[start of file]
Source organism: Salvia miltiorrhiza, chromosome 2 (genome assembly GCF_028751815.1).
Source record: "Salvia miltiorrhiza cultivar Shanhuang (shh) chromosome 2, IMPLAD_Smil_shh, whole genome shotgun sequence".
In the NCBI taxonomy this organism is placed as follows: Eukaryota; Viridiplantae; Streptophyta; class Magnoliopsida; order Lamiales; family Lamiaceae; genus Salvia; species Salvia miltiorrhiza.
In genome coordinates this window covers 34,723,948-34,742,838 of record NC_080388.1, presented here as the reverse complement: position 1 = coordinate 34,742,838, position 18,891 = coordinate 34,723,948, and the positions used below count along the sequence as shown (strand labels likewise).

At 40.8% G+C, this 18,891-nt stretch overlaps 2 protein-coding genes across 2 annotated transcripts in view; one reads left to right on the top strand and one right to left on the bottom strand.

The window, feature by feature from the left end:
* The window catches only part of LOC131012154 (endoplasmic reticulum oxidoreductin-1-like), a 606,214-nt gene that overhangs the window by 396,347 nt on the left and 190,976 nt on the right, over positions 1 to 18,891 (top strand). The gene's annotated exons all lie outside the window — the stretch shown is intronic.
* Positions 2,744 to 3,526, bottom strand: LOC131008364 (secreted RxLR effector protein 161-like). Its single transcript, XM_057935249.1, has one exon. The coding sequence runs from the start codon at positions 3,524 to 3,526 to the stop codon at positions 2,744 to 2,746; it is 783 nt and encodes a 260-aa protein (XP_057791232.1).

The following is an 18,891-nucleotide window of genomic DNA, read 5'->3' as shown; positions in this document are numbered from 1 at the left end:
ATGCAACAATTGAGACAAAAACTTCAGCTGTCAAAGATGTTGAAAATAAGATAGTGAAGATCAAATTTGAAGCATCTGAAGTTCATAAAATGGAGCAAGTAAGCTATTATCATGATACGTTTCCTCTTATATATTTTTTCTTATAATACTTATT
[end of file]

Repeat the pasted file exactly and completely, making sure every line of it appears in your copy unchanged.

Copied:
Source organism: Salvia miltiorrhiza, chromosome 2 (genome assembly GCF_028751815.1).
Source record: "Salvia miltiorrhiza cultivar Shanhuang (shh) chromosome 2, IMPLAD_Smil_shh, whole genome shotgun sequence".
In the NCBI taxonomy this organism is placed as follows: Eukaryota; Viridiplantae; Streptophyta; class Magnoliopsida; order Lamiales; family Lamiaceae; genus Salvia; species Salvia miltiorrhiza.
In genome coordinates this window covers 34,723,948-34,742,838 of record NC_080388.1, presented here as the reverse complement: position 1 = coordinate 34,742,838, position 18,891 = coordinate 34,723,948, and the positions used below count along the sequence as shown (strand labels likewise).

At 40.8% G+C, this 18,891-nt stretch overlaps 2 protein-coding genes across 2 annotated transcripts in view; one reads left to right on the top strand and one right to left on the bottom strand.

The window, feature by feature from the left end:
* The window catches only part of LOC131012154 (endoplasmic reticulum oxidoreductin-1-like), a 606,214-nt gene that overhangs the window by 396,347 nt on the left and 190,976 nt on the right, over positions 1 to 18,891 (top strand). The gene's annotated exons all lie outside the window — the stretch shown is intronic.
* Positions 2,744 to 3,526, bottom strand: LOC131008364 (secreted RxLR effector protein 161-like). Its single transcript, XM_057935249.1, has one exon. The coding sequence runs from the start codon at positions 3,524 to 3,526 to the stop codon at positions 2,744 to 2,746; it is 783 nt and encodes a 260-aa protein (XP_057791232.1).

The following is an 18,891-nucleotide window of genomic DNA, read 5'->3' as shown; positions in this document are numbered from 1 at the left end:
ATGCAACAATTGAGACAAAAACTTCAGCTGTCAAAGATGTTGAAAATAAGATAGTGAAGATCAAATTTGAAGCATCTGAAGTTCATAAAATGGAGCAAGTAAGCTATTATCATGATACGTTTCCTCTTATATATTTTTTCTTATAATACTTATT